Pending tax reform would deny children affordable, nutritional diet
As Congress rushes to pass a massive tax bill that gives billions to the large corporations and the wealthy, adding more than $1.4 trillion to the federal debt over 10 years in the process, local leaders and parents stood up to sound the alarm on how the tax bill will affect SNAP (the Supplemental Nutrition Assistance Program) with massive cuts in funding.
In the Panel Discussion and Open Mic, State Representative Stephanie Chang (6-Detroit) encouraged SNAP recipients to speak about how the loss of SNAP will affect their lives.
Describing her experience while working as a student intern toward her degree as a Dietitian/Nutritionist, Shayna Danto explained, “As a student intern I was working full time but receiving no income, SNAP allowed me to eat. While using my SNAP benefits I also discovered that the Program provided provisions to make greater use of SNAP while supporting the Detroit farming community. If a SNAP recipient buys food from a local grower the benefits are doubled. This is a double win. The local farming community benefits, and SNAP recipients eat healthy nutritious food.”
Mother of four and cancer survivor, Latasha Greer described her feelings. “ With Congress rushing to pass this cruel and inhumane bill, the reality of the SNAP Program being deeply cut petrifies me. In 2015, I was diagnosed with an aggressive form of breast cancer. The treatments to cure my cancer left me so weak and sick that working was completely impossible. Our family of six was left to rely on only one paycheck. This is an impossible situation. We desperately need the SNAP Program to feed our family.”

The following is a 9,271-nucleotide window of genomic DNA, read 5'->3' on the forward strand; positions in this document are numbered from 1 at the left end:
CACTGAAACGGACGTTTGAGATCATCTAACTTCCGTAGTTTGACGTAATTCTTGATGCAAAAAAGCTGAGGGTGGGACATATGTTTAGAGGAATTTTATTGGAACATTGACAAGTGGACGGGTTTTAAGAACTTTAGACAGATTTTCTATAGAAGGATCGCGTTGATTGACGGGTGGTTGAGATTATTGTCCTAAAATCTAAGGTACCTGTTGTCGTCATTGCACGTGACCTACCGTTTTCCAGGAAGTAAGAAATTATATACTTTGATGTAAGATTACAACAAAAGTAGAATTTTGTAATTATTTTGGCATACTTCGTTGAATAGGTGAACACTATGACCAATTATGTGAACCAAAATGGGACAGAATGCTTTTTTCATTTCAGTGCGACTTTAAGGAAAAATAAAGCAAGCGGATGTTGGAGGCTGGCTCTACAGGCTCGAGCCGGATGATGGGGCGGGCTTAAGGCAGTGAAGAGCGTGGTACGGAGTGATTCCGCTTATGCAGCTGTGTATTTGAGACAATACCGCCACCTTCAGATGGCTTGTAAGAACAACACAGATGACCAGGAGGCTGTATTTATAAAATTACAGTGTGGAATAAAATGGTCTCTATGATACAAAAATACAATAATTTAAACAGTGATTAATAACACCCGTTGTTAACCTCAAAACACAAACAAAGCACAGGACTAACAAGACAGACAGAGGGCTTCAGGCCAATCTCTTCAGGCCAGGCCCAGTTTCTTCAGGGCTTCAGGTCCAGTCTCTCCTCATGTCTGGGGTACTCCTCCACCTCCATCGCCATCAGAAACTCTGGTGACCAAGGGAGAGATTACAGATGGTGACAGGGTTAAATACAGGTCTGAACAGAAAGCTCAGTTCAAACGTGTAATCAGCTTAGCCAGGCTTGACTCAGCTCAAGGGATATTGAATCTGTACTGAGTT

Close to 70 percent of SNAP participants are in families with children, more than one-quarter are in households with seniors or people with disabilities. If a parent loses her job or has a job that pays low wages, SNAP can help her feed her children until she is able to improve her circumstances. 93 percent of federal SNAP spending is for food.
Millions of Americans work in jobs with low wages, unpredictable schedules and no benefits such as paid sick leave, all of which contribute to high turnover and spells of unemployment. SNAP provides monthly benefits that help fill the gaps for workers with low and inconsistent pay and can help workers weather periods without a job. Workers who participate in SNAP most commonly work in service occupations, such as cooks or home health aides, or sales occupations, such as cashiers, which are often jobs with low pay and income volatility.
SNAP is heavily focused on the poor. 92 percent of SNAP benefits go to households with incomes at or below the poverty line, and 57 percent go to households at or below half of the poverty line (about $10,210 for a family of three in 2017).
Pontiac Councilman Kermit Williams also expressed outrage at the proposed restrictions to the program that provides important nutritional support for low-wage working families, low-income seniors, and people with disabilities living on fixed incomes.